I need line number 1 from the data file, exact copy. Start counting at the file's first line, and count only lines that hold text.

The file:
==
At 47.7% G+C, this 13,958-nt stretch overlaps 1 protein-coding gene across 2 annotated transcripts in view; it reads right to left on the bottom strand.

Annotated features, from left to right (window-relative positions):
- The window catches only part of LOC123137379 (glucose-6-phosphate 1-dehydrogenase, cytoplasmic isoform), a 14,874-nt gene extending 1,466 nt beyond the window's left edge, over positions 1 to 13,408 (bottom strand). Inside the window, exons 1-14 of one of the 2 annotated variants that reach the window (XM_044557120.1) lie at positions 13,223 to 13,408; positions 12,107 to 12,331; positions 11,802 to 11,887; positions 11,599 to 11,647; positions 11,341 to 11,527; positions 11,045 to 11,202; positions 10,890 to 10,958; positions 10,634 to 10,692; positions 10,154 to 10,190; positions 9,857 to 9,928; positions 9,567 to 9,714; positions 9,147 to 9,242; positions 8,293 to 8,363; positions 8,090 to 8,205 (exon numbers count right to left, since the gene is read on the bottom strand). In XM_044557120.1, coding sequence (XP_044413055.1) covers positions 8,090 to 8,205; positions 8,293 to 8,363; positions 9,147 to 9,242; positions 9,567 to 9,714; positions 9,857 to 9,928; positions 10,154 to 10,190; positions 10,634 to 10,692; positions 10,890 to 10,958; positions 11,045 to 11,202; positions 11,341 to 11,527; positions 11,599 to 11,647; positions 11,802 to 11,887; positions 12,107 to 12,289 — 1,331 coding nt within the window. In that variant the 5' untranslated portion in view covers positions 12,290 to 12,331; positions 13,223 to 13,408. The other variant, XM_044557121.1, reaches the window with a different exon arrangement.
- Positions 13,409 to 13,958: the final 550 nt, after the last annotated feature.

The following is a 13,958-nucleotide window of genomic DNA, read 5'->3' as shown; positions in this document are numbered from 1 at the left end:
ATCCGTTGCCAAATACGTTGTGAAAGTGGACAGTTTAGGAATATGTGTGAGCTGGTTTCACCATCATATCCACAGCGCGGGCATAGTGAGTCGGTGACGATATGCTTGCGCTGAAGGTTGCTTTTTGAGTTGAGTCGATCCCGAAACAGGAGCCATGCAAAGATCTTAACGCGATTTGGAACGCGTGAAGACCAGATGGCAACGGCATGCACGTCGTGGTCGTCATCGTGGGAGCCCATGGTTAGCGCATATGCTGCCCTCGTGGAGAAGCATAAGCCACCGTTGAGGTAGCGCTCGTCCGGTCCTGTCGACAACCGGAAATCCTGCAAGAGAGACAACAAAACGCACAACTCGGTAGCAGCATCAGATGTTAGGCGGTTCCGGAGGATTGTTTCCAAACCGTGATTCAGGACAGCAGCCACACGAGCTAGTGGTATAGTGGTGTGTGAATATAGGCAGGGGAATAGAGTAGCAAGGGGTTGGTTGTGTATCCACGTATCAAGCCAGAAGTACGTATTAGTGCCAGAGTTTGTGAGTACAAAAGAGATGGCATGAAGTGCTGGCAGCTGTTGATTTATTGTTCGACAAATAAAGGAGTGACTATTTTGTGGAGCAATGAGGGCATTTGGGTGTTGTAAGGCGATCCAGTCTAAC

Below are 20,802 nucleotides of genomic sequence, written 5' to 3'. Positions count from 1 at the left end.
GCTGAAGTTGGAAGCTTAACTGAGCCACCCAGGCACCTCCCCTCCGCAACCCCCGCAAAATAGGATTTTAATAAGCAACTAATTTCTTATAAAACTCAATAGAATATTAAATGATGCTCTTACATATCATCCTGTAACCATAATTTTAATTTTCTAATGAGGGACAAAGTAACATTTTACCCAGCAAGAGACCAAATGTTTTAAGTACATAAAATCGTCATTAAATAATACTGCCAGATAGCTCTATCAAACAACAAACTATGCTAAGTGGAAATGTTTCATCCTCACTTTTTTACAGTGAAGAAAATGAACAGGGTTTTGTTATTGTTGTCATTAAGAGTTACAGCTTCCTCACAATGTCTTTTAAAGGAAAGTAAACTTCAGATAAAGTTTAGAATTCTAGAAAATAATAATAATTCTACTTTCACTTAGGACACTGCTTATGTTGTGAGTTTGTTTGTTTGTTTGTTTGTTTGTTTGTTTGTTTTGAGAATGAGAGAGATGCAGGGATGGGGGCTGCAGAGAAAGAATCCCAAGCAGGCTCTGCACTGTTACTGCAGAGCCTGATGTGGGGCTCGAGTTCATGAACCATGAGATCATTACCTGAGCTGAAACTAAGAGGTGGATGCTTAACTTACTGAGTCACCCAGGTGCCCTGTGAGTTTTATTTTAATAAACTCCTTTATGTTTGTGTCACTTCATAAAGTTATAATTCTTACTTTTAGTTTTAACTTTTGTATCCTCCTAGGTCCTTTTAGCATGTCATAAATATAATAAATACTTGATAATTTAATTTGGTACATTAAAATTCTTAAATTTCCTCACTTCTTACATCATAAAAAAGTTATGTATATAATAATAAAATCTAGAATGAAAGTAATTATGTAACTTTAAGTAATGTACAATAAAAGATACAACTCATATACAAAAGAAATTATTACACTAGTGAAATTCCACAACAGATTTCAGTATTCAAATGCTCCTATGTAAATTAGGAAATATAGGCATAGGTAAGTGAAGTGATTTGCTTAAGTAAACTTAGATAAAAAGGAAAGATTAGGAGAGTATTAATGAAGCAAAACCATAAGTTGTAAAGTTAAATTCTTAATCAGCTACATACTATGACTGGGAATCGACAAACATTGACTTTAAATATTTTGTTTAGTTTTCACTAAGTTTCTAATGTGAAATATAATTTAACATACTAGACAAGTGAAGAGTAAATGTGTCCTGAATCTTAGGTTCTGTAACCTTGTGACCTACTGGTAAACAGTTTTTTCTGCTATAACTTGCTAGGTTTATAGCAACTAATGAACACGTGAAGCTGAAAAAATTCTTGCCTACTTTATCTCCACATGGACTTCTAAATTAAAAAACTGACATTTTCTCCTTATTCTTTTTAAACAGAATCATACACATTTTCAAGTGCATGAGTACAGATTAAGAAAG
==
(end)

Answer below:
At 47.7% G+C, this 13,958-nt stretch overlaps 1 protein-coding gene across 2 annotated transcripts in view; it reads right to left on the bottom strand.